Special Teams: UTEP kick returner Marlon McClure has returned a kickoff for a touchdown in the Miners’ last two games, so BYU must be attentive on kick coverage. UTEP kicker Dakota Warren appears to have range of about 40 yards – he was 8 for-10 on field goals of 40 yards or less and 3-for-9 beyond 40, though he did nail a 57-yarder against Memphis. BYU kicker Mitch Payne was dependable, making 80 percent of his field goals (16-for-20), but had his biggest of the season blocked in the final seconds against Utah.
BYU NCAA Rankings
Rush Offense: 46 (163.8 ypg)
Pass Offense: 86 (190.3 ypg)
Scoring Offense: 84 (24 ppg)
Rush Defense: 61 (151.2 ypg)
Pass Defense: 21 (187.8 ypg)
Scoring Defense: 32 (21.4 ppg)
Turnover Margin: T-48 (+.08)
UTEP NCAA Rankings
Rush Offense: 69 (149.5 ypg)
Pass Offense: 60 (221.5 ypg)
Scoring Offense: 70 (26.2 ppg)
Rush Defense: 90 (181.2 ypg)
Pass Defense: 73 (223 ypg)
Scoring Defense: 58 (25.4 ppg)
Turnover Margin: 80 (-.33)
Prediction: The Cougars generally rolled through overmatched opponents, and UTEP qualifies as such. BYU comes into the game winning four of its last five, while the Miners have lost five of six. UTEP has the geographical edge, but the Cougars have the personnel edge.
BYU by 28
Teams: Northern Illinois vs. Fresno State
Date: Dec. 18, 2010 at 5:30 p.m. ET
Location: Bronco Stadium, Boise, Idaho
The second game of the bowl season will feature the 10-3 Northern Illinois Huskies from the MAC and the 8-4 Fresno State Bulldogs of the WAC. The Huskies will be looking for their first bowl win since a 34-21 victory over Troy in the 2004 Silicon Valley Classic. On the other side, Fresno State has played on the blue turf in the postseason previously, as they won a 40-28 decision over Georgia Tech in 2007 Humanitarian Bowl.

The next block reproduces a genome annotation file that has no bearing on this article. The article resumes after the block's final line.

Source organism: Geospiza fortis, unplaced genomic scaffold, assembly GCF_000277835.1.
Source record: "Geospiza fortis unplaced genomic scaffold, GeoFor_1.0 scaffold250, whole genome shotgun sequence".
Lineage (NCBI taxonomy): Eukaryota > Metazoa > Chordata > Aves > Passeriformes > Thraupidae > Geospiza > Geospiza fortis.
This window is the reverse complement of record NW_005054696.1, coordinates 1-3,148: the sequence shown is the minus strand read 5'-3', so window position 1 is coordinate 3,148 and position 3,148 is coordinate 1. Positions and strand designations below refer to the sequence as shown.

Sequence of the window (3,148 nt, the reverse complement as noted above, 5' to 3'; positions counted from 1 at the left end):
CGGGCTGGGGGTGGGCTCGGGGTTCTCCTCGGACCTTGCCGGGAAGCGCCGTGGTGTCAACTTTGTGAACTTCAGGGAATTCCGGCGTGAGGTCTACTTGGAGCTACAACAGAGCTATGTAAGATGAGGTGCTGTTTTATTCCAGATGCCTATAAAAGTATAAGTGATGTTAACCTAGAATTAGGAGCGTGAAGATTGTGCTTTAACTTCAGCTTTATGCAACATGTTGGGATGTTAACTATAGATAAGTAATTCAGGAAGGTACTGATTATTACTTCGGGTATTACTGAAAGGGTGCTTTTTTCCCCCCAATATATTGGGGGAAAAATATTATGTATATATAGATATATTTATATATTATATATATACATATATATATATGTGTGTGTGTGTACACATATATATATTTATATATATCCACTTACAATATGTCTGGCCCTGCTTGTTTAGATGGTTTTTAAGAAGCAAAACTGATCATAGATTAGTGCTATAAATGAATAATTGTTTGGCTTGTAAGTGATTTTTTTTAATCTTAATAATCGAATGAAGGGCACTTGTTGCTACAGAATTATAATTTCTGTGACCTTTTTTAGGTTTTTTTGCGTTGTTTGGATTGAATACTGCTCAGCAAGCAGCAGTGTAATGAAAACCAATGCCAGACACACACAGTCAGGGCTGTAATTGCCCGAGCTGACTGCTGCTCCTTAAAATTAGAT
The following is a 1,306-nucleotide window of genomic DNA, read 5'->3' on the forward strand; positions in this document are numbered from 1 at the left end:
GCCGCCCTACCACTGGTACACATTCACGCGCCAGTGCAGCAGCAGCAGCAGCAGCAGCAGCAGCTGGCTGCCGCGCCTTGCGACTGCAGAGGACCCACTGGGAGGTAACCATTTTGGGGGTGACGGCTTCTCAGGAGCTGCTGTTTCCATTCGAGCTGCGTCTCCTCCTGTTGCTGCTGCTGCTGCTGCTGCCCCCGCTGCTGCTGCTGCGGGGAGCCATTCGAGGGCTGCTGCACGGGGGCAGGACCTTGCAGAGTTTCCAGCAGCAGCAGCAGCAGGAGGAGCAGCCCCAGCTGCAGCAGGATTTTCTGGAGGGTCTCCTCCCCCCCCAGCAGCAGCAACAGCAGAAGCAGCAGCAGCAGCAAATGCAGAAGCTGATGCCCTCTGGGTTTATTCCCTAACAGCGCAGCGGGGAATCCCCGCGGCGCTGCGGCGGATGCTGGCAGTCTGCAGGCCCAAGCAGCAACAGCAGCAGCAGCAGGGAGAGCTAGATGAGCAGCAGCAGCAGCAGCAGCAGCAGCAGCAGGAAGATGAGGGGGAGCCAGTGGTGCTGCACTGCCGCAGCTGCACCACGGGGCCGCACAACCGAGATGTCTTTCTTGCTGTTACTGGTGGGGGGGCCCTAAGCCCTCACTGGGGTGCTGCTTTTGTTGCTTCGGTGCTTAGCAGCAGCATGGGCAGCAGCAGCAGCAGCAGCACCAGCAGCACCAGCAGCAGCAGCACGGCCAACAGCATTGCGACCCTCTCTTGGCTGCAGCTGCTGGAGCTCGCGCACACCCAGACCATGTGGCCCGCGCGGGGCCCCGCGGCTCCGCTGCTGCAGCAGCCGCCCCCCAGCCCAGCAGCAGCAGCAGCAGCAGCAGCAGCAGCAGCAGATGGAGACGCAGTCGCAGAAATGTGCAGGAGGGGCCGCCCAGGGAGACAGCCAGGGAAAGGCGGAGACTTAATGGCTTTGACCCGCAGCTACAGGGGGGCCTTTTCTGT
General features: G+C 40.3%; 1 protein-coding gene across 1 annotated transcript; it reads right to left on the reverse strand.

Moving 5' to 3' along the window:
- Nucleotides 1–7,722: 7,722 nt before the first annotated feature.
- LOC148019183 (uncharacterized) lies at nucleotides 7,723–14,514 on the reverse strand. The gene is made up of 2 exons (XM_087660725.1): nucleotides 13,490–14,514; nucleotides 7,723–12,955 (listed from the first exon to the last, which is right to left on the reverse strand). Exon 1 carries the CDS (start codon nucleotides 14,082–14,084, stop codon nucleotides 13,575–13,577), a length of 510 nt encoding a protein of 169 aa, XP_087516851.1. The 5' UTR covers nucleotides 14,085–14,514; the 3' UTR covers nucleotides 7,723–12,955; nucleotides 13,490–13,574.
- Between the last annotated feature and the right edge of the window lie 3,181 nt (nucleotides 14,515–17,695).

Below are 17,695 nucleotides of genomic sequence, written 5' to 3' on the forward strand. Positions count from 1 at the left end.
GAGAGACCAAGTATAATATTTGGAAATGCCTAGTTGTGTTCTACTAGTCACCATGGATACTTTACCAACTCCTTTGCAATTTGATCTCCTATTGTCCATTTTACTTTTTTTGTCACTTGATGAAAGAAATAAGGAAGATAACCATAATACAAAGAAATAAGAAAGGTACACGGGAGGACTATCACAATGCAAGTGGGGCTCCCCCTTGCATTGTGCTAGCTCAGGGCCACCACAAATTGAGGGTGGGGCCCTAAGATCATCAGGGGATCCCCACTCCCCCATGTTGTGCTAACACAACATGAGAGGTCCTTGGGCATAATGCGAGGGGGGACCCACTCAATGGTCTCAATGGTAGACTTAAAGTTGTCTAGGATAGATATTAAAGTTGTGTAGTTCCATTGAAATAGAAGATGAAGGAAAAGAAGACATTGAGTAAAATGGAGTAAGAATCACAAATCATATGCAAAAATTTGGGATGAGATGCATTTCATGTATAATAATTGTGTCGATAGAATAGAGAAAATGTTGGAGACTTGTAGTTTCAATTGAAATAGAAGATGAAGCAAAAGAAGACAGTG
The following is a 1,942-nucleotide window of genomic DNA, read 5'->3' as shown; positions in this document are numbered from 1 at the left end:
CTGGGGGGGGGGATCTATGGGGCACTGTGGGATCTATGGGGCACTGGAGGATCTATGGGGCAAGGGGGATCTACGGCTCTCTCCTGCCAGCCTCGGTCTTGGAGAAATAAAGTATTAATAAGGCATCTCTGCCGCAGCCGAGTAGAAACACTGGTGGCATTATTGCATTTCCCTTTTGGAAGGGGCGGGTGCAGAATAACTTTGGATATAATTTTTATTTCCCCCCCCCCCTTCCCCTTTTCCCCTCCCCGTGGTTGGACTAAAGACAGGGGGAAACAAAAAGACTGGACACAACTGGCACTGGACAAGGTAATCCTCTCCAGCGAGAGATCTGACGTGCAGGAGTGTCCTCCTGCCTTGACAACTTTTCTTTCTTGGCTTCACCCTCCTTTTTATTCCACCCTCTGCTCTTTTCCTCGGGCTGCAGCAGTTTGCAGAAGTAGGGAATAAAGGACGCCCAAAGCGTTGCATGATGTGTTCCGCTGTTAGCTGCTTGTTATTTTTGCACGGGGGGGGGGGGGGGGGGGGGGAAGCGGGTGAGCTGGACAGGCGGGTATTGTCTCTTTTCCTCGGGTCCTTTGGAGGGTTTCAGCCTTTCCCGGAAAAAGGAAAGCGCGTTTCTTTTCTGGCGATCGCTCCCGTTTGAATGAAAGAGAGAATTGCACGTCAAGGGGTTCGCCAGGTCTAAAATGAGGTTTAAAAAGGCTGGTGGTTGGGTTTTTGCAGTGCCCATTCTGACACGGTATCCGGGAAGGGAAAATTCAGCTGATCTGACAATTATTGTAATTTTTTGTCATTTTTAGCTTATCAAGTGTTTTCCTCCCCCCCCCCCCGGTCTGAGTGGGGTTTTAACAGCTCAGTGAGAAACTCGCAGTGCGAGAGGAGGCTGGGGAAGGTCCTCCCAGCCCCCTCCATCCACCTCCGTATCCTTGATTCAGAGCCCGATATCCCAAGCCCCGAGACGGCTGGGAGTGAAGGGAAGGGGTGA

One of the main storylines of this contest will be coaching stability. After dropping a heartbreaker in the MAC Championship, Northern Illinois lost coach Jerry Kill (and both coordinators) to Minnesota. Interim head coach Tom Matukewicz will lead the Huskies in this game before Wisconsin defensive coordinator Dave Doeren takes over in DeKalb next season. Conversely, coach Pat Hill has been on the Bulldog sideline since 1997 and has led Fresno to four bowl wins in 10 postseason appearances during his tenure.
When Northern Illinois has the ball
The Huskies boast the seventh-ranked rushing attack in the nation, led by MAC Offensive Player of the Year Chad Spann. The senior running back topped the conference with 1,239 rushing yards and 20 touchdowns on the ground. Junior quarterback Chandler Harnish, another first-team All-MAC performer, was very efficient this season with 20 touchdown passes against only five interceptions. He also added 764 rushing yards and five scores which helped lead Northern Illinois to an average of 37.8 points per game, a total that ranked 13th in the country.
The Bulldogs struggled to stop the run for much of the season, finishing 65th in nation in that category. Despite beating Illinois in their last game, Fresno State gave up a staggering 318 rush yards to the Illini. Pat Hill’s crew, led by WAC Defensive Player of the Year Chris Carter, will have to be better than that against Spann and Harnish on Saturday. To make matters tougher, the Bulldogs have only forced 13 turnovers in 12 games this season. They will also play this game without suspended linebacker Kyle Knox, who was second on the team with 74 tackles.